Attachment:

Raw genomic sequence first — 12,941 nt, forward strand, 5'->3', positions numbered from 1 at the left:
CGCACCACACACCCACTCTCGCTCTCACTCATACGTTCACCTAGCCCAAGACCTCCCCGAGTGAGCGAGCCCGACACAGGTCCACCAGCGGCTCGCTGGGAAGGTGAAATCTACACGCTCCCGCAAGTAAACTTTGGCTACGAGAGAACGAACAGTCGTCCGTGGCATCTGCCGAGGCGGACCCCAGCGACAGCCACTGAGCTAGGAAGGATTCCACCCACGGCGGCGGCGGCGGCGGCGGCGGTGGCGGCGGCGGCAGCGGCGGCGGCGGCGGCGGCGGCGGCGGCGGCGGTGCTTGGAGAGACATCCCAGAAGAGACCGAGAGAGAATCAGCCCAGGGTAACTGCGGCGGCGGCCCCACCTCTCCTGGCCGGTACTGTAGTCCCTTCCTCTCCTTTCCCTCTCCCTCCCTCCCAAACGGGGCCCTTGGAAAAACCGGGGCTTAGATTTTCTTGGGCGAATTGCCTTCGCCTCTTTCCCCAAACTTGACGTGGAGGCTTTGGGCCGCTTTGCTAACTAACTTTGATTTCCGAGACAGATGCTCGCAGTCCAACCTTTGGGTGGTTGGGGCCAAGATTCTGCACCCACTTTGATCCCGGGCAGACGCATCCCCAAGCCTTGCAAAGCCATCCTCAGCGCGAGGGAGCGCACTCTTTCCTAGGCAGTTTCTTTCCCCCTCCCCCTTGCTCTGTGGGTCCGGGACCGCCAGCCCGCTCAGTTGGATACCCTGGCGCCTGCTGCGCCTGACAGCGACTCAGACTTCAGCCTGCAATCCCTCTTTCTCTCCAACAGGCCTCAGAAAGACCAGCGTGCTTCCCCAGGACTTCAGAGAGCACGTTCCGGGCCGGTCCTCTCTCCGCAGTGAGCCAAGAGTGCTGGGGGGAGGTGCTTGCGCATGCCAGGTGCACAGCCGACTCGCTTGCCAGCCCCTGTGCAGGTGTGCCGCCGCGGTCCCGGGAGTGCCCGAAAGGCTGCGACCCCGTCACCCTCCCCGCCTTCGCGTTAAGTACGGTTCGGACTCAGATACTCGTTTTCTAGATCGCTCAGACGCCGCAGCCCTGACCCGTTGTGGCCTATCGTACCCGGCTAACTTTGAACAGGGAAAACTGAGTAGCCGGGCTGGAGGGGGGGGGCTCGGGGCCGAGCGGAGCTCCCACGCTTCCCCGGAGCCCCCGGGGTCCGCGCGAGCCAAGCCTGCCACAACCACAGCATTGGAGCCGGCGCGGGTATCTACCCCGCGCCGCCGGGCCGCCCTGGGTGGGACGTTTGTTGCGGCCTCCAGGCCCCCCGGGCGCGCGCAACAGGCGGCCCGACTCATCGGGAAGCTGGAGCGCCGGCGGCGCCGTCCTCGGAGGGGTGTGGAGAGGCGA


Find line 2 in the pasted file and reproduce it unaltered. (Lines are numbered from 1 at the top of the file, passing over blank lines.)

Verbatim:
CGCACCACACACCCACTCTCGCTCTCACTCATACGTTCACCTAGCCCAAGACCTCCCCGAGTGAGCGAGCCCGACACAGGTCCACCAGCGGCTCGCTGGGAAGGTGAAATCTACACGCTCCCGCAAGTAAACTTTGGCTACGAGAGAACGAACAGTCGTCCGTGGCATCTGCCGAGGCGGACCCCAGCGACAGCCACTGAGCTAGGAAGGATTCCACCCACGGCGGCGGCGGCGGCGGCGGCGGTGGCGGCGGCGGCAGCGGCGGCGGCGGCGGCGGCGGCGGCGGCGGCGGTGCTTGGAGAGACATCCCAGAAGAGACCGAGAGAGAATCAGCCCAGGGTAACTGCGGCGGCGGCCCCACCTCTCCTGGCCGGTACTGTAGTCCCTTCCTCTCCTTTCCCTCTCCCTCCCTCCCAAACGGGGCCCTTGGAAAAACCGGGGCTTAGATTTTCTTGGGCGAATTGCCTTCGCCTCTTTCCCCAAACTTGACGTGGAGGCTTTGGGCCGCTTTGCTAACTAACTTTGATTTCCGAGACAGATGCTCGCAGTCCAACCTTTGGGTGGTTGGGGCCAAGATTCTGCACCCACTTTGATCCCGGGCAGACGCATCCCCAAGCCTTGCAAAGCCATCCTCAGCGCGAGGGAGCGCACTCTTTCCTAGGCAGTTTCTTTCCCCCTCCCCCTTGCTCTGTGGGTCCGGGACCGCCAGCCCGCTCAGTTGGATACCCTGGCGCCTGCTGCGCCTGACAGCGACTCAGACTTCAGCCTGCAATCCCTCTTTCTCTCCAACAGGCCTCAGAAAGACCAGCGTGCTTCCCCAGGACTTCAGAGAGCACGTTCCGGGCCGGTCCTCTCTCCGCAGTGAGCCAAGAGTGCTGGGGGGAGGTGCTTGCGCATGCCAGGTGCACAGCCGACTCGCTTGCCAGCCCCTGTGCAGGTGTGCCGCCGCGGTCCCGGGAGTGCCCGAAAGGCTGCGACCCCGTCACCCTCCCCGCCTTCGCGTTAAGTACGGTTCGGACTCAGATACTCGTTTTCTAGATCGCTCAGACGCCGCAGCCCTGACCCGTTGTGGCCTATCGTACCCGGCTAACTTTGAACAGGGAAAACTGAGTAGCCGGGCTGGAGGGGGGGGGCTCGGGGCCGAGCGGAGCTCCCACGCTTCCCCGGAGCCCCCGGGGTCCGCGCGAGCCAAGCCTGCCACAACCACAGCATTGGAGCCGGCGCGGGTATCTACCCCGCGCCGCCGGGCCGCCCTGGGTGGGACGTTTGTTGCGGCCTCCAGGCCCCCCGGGCGCGCGCAACAGGCGGCCCGACTCATCGGGAAGCTGGAGCGCCGGCGGCGCCGTCCTCGGAGGGGTGTGGAGAGGCGA